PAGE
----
|ASUS P9X79 Pro Motherboard|
|Reviews - Featured Reviews: Motherboards|
|Written by Olin Coles & David Ramsey|
|Sunday, 20 November 2011|
Page 10 of 17
CINEBENCH R11.5 Benchmarks
Maxon CINEBENCH is a real-world test suite that assesses the computer's performance capabilities. CINEBENCH is based on Maxon's award-winning animation software, Cinema 4D, which is used extensively by studios and production houses worldwide for 3D content creation. Maxon software has been used in blockbuster movies such as Spider-Man, Star Wars, The Chronicles of Narnia, and many more. CINEBENCH Release 11.5 includes the ability to more accurately test the industry's latest hardware, including systems with up to 64 processor threads, and the testing environment better reflects the expectations of today's production demands. A more streamlined interface makes testing systems and reading results incredibly straightforward.
The CINEBENCH R11.5 test scenario comprises three tests: an OpenGL-based test that models a simple car chase, and single-core and multi-core versions of a CPU-bound computation using all of a system's processing power to render a photo-realistic 3D scene, "No Keyframes", the viral animation by AixSponza. This scene makes use of various algorithms to stress all available processor cores, and all rendering is performed by the CPU: the graphics card is not involved except as a display device. The multi-core version of the rendering benchmark uses as many cores as the processor has, including the "virtual cores" in processors that support Hyper-Threading. The resulting "CineMark" is a dimensionless number only useful for comparisons with results generated from the same version of CINEBENCH.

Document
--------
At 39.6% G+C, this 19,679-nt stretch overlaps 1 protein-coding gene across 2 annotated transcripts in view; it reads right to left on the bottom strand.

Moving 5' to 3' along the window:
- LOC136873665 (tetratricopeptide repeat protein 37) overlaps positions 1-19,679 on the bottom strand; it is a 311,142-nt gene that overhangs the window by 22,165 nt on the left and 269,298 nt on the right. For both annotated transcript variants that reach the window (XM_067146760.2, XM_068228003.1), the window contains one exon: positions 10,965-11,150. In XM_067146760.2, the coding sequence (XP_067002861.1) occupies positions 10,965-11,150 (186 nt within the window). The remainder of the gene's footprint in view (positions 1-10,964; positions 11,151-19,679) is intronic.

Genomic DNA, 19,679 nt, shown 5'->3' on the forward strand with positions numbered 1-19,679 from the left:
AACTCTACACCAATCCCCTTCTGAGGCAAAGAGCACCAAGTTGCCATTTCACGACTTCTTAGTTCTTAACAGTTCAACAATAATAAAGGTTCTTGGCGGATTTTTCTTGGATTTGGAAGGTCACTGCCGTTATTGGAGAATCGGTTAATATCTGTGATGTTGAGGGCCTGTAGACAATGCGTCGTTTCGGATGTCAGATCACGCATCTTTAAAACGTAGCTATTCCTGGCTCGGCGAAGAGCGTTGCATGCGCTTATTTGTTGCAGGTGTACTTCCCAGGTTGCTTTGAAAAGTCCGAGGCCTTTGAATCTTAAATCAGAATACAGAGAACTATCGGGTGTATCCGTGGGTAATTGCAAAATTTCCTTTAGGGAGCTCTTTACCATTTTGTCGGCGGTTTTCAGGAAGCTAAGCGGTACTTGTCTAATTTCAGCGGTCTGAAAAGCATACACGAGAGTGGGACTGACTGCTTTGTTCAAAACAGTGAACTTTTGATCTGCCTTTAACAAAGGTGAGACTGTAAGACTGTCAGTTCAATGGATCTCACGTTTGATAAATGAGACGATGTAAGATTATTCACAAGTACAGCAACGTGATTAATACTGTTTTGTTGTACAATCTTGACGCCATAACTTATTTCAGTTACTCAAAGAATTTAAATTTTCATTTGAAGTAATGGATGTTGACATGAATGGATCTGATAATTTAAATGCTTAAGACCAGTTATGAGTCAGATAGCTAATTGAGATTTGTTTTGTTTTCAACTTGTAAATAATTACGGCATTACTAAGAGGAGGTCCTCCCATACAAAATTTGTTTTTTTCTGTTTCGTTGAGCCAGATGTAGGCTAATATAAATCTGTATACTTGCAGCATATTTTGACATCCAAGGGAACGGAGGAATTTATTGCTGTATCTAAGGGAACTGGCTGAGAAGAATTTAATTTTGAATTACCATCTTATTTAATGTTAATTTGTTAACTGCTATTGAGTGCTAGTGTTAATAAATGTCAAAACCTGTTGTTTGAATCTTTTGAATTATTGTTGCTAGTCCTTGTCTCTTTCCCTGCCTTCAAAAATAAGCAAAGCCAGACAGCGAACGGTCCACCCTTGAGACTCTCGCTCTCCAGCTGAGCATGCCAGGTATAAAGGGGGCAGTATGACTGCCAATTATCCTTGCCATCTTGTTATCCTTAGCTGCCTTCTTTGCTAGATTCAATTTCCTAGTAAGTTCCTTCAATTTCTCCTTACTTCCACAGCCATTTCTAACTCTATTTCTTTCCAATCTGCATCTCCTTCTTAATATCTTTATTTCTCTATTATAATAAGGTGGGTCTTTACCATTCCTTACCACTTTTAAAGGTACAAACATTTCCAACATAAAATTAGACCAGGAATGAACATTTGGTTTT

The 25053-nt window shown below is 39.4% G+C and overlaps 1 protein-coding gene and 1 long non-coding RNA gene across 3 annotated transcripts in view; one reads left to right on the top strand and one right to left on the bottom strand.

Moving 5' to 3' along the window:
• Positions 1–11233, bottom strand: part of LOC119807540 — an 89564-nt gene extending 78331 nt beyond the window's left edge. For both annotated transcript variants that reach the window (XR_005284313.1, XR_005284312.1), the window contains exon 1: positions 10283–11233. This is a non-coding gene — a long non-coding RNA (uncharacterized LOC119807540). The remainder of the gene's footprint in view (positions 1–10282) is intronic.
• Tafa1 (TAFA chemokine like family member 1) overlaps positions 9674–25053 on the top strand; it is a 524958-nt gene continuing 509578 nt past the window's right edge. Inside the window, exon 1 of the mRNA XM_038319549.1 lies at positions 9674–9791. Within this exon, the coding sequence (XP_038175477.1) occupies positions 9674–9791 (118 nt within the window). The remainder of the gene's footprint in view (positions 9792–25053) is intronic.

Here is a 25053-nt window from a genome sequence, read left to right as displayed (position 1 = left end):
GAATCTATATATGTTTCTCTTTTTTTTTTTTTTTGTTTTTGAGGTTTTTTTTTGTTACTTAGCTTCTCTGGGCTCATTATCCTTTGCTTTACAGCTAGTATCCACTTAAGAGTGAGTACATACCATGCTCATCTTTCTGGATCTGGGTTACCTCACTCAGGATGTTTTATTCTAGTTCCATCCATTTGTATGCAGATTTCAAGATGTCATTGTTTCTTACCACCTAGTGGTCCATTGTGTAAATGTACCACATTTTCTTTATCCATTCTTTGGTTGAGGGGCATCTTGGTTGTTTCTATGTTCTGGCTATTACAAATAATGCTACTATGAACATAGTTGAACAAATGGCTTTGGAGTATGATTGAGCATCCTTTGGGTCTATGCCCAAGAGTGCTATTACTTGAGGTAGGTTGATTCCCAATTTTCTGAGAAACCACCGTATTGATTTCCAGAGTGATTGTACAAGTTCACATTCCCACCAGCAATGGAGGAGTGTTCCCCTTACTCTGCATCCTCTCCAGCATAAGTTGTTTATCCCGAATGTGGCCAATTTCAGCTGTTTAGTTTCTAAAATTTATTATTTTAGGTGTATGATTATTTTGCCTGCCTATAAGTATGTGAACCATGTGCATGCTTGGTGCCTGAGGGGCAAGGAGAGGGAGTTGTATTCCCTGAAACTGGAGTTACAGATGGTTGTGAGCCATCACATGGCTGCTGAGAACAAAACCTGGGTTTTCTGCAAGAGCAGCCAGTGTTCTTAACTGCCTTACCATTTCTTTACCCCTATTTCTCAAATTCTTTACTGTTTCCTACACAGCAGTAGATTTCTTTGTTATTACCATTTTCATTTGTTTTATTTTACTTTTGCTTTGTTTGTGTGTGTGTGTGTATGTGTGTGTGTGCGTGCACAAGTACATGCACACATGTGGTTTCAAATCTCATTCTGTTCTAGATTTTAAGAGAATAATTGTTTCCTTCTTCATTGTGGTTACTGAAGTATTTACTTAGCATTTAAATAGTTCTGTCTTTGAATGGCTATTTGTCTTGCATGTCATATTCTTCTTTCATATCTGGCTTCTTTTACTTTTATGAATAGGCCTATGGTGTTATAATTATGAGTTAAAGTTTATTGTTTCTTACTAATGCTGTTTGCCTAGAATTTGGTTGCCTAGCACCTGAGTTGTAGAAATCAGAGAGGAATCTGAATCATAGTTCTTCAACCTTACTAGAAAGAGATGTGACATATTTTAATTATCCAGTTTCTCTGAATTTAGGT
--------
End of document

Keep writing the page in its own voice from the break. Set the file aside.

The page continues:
For the multi-core rendering test, we again see a nice linear performance progression. As we've seen before, the 2600K's four real and four virtual (courtesy of Hyper-Threading) cores beat the FX-8150's eight real cores in testing, and the six real and six virtual cores of the 980X and 3960X do even better. It used to be that CINEBENCH multi-core rendering scores above 10 were the province of multi-CPU servers....not any more.
The single core rendering test sheds light on these results: we can see that AMD's core performance is approaching the Intel core performance...of their last-generation CPU. The Sandy Bridge cores are almost 50% faster.
Let's take a look at some CPU-limited gaming results in the next section.